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Anti-whaling ship in Australia, plans return to Antarctica
SYDNEY (Reuters) - Anti-whaling activists seeking to disrupt Japanese whaling around Antarctica said Saturday their ship had docked in Tasmania and should head back to the Southern Ocean next week.
The Sea Shepherd Conservation Society temporarily called off its operations earlier this month after its flagship the "Steve Irwin" ran low on fuel, and refused to divulge where it was heading.
However, founder Paul Watson told Reuters on that it had arrived in Hobart, capital of Australia's southern island state of Tasmania, where it was docked. It should refuel by Tuesday and head back to the ocean either Tuesday or Wednesday, he said.
Australia's whaling-opposed government had earlier rejected Japanese requests to disallow the vessel to dock and said it would allow the "Steve Irwin" to re-supply at an Australian port before returning to the Southern Ocean.
Plans are for the ship to remain in Antarctic waters until March, when Japan's annual whale hunt is due to finish, Watson said.
Supporters turned out to welcome the ship, he said, including Australian Greens leader Bob Brown, who recently played a role in preventing a damaged Japanese whaling ship the Yushin Maru 2 stopping in Indonesia for repairs.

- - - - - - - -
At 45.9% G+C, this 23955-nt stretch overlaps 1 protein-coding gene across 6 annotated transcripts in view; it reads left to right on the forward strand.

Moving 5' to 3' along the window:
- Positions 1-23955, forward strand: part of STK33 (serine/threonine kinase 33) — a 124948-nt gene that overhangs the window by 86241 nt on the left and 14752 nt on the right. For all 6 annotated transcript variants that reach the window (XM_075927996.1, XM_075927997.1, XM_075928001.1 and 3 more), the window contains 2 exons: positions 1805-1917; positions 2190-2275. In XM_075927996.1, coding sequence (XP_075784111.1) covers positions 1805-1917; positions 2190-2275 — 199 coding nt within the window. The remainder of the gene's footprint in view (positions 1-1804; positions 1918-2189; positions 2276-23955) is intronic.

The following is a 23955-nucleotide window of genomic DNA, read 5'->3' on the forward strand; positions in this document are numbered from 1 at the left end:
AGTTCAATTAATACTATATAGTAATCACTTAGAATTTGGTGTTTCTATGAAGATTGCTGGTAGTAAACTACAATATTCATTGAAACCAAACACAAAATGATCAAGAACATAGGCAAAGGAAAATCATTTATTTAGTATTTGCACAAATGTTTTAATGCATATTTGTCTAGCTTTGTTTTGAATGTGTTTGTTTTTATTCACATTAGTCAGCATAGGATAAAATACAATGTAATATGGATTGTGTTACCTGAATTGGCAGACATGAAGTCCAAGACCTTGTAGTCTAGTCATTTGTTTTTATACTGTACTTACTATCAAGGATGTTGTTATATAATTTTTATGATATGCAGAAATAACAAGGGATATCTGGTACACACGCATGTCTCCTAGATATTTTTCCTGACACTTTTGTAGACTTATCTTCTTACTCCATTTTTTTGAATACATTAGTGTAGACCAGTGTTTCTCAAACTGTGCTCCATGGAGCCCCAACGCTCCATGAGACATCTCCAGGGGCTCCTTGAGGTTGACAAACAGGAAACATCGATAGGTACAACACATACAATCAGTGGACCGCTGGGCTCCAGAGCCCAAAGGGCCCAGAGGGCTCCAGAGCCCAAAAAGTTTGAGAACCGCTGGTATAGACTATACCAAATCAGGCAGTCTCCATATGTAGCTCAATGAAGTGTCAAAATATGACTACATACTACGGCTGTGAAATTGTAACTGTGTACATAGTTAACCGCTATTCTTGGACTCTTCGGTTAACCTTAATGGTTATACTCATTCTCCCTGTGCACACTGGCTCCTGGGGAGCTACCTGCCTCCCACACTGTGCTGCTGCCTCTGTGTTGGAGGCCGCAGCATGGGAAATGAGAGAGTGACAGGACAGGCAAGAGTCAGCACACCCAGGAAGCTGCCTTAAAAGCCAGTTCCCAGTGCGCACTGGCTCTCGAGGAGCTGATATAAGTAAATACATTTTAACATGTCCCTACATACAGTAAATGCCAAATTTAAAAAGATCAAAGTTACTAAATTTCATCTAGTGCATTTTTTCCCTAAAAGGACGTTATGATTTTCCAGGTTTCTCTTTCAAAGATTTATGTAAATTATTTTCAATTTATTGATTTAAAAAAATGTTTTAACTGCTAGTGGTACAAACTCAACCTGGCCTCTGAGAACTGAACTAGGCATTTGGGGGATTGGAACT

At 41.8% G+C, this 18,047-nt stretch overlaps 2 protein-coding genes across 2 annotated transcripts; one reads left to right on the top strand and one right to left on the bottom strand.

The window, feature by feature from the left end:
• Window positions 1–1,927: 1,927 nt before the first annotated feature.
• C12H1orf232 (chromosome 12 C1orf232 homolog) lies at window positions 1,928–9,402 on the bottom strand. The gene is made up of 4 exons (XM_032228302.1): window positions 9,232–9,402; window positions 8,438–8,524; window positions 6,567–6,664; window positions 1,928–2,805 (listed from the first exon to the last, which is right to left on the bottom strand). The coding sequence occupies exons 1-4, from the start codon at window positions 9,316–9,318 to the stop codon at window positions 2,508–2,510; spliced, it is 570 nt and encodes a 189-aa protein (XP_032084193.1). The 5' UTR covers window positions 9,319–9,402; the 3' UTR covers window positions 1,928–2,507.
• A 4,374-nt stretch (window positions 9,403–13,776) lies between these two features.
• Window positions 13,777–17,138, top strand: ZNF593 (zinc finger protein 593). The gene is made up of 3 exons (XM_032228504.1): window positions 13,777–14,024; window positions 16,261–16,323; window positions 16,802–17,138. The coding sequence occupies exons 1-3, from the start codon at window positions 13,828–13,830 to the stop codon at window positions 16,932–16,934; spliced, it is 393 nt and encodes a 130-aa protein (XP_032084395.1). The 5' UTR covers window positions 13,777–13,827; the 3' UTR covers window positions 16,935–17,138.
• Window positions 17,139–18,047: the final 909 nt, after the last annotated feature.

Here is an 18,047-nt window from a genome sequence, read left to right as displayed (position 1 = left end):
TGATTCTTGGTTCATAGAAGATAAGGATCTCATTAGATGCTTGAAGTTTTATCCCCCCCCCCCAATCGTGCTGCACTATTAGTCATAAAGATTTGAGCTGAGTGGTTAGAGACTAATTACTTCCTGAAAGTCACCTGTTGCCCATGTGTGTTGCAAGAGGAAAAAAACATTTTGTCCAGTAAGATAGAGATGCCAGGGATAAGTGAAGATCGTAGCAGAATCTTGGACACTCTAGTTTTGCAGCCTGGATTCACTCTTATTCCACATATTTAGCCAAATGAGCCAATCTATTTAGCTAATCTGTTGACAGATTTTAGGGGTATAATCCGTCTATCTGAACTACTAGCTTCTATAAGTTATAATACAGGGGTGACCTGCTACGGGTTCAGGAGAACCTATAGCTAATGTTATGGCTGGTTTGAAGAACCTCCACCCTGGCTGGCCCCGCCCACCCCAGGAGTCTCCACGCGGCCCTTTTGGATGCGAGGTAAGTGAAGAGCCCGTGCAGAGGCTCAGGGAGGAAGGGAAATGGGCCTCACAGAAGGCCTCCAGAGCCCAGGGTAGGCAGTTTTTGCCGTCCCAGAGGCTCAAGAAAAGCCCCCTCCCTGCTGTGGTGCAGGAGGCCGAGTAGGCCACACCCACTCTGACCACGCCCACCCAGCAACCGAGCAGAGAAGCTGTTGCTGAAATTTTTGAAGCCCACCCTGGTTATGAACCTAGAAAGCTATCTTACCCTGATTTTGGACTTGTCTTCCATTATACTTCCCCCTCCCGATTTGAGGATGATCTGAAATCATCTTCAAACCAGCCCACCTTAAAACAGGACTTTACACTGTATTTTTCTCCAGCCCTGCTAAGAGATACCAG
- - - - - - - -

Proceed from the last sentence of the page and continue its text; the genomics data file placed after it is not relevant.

"We are in Hobart," Watson said by telephone. "We have to wait to get fuel."
Watson said Sea Shepherd had a "lot of support" in Australia and expected a successful operation this year, claiming to have already "knocked out" one Japanese harpoon vessel.
Japan's whaling fleet is in the Antarctic region for an annual hunt aimed at catching about 900 whales. Although Japan officially stopped whaling under a 1986 global moratorium, it continues to take hundreds of whales under a loophole allowing whaling for research purposes.
Much of the meat ends up on supermarket shelves and dinner tables.
Japan's Institute of Cetacean Research, which runs the annual hunt, has accused Sea Shepherd of "eco-terrorism," and of ramming and endangering Japanese vessels, allegations Watson rejects.
The institute also says the waters its fleet operates in are international waters, although Australia has declared much of the area part of an exclusive economic zone around its vast Antarctic territories.
(Editing by Valerie Lee)
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